Core stability muscles
The core muscles are the superficial and deep spinal extensors muscles, abdominal muscles, pelvic floor muscles, and shoulder girdle and hip girdle muscles. The term core strength refers to the strength of these core muscles. Core muscle strength is usually operationally defined by a measurement of the strength of core muscles, either in terms of how much weight/resistance a muscle can lift, how many repetitions a muscle can perform, or how long a muscle can hold a neutral stable position.
What are the benefits of core stability training?
Quite simply, good core stability can help maximise running performance and prevent injury. Power is derived from the trunk region of the body and a properly conditioned core helps to control that power, allowing for smoother, more efficient and better co-ordinated movement in the limbs. Moreover, well-conditioned core muscles help to reduce the risk of injury resulting from bad posture. The ability to maintain good posture while running helps to protect the spine and skeletal structure from extreme ranges of movement and from the excessive or abnormal forces acting on the body.
CORE STABILITY EXERCISES
- Basic exercise for stability
a) Assume a front-support position resting on your fore-arms with your shoulders directly over your elbows.
b) Straighten your legs out behind you and lift up your hips to form a dead-straight line from your shoulders to your ankles. You should be balanced on your fore-arms and toes, with your lower abdomen and back working to keep your body straight. Hold for 1 minute.
a) On your side, balance on your right fore-arm with your shoulder above your elbow.
b) With your legs out straight to the left, lift your pelvis so that you are balanced on your fore-arm and feet. Your body should form a straight line and you should feel the oblique muscles down the side of your trunk working to maintain the position.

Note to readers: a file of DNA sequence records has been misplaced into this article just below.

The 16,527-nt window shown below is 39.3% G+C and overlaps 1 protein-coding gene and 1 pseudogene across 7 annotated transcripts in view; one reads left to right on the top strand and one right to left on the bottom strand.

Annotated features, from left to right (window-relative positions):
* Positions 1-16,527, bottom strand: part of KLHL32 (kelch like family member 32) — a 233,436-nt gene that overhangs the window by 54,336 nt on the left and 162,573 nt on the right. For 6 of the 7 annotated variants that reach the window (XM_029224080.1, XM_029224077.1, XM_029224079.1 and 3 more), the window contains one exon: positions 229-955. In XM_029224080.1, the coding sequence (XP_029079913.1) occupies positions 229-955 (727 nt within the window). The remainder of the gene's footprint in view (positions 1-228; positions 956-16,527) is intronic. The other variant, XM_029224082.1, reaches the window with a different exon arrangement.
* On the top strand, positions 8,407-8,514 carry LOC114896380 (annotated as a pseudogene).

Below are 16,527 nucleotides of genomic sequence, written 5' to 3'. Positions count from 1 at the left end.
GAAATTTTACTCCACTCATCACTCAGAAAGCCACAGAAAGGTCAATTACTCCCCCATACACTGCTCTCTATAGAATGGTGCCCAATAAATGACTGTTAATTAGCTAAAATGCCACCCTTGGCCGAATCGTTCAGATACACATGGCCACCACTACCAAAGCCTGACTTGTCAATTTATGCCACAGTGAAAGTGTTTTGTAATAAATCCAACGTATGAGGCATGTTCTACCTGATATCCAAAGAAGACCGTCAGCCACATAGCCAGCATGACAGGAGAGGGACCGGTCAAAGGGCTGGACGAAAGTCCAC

c) Hold for 1 minute then repeat on other side.
Static stability- Back against the wall
a)Â Â Â Stand in front of a wall (about 2 feet in front of it) and lean against it.
b)Â Â Â Slide down until your knees are at about 90-degree angles and hold, keeping the abs contracted, for 20-60 seconds.
c)Â Â Â Â Come back to start and repeat, holding the squat at different angles to work the lower body in different ways.
2.Â Â Â Basic exercise for the oblique & abdominal muscle
a) Lie on your back with your knees bent and your feet flat on the floor.
b) â€œCrunchâ€ or curl your stomach to lift your shoulders just off the floor. Try not to use your hip flexor muscles to carry out this movement, or use your arms to pull up your head.
Aim to complete 3 x 30 crunches, with
30 seconds of recovery between sets.
a) Lie on your back. Raise your legs and bend them so that you form a right angle at your hips and your knees. Place your hands gently on the side of your head.
b) Lift your shoulders off the floor and twist, reaching your right elbow towards your left leg.
c) Return to the floor then repeat, twisting in the opposite direction.
Seated torso twists
a)Â Â Â Sit tall with your abs tight and your knees together in front of you.
b)Â Â Â Lean back slightly with a weight in your hands and rotate at the torso from side to side and repeat going in opposite directions.
a) Balance on the floor on your hands and knees. Your back should be flat and hips parallel to the floor.
b) Raise your right arm out in front of you and raise your left leg out behind you, keeping it straight.
c) Hold for 30 seconds and then repeat on the other side.
Lowering and Raising Legs
a) Lie with your back flat on the floor and your legs raised above your hips.
b) Lower your legs for 30 seconds until the heels are about 4 inches from the floor. Without allowing your heels to touch down, raise them for another 30 seconds.
a) Lie on your back with your arms by your sides. Raise your legs and bend them so that you form a right angle at your hips and knees.
b) Keeping your arms straight and lifting your hands no more than a few inches, gently tap the floor 100 times.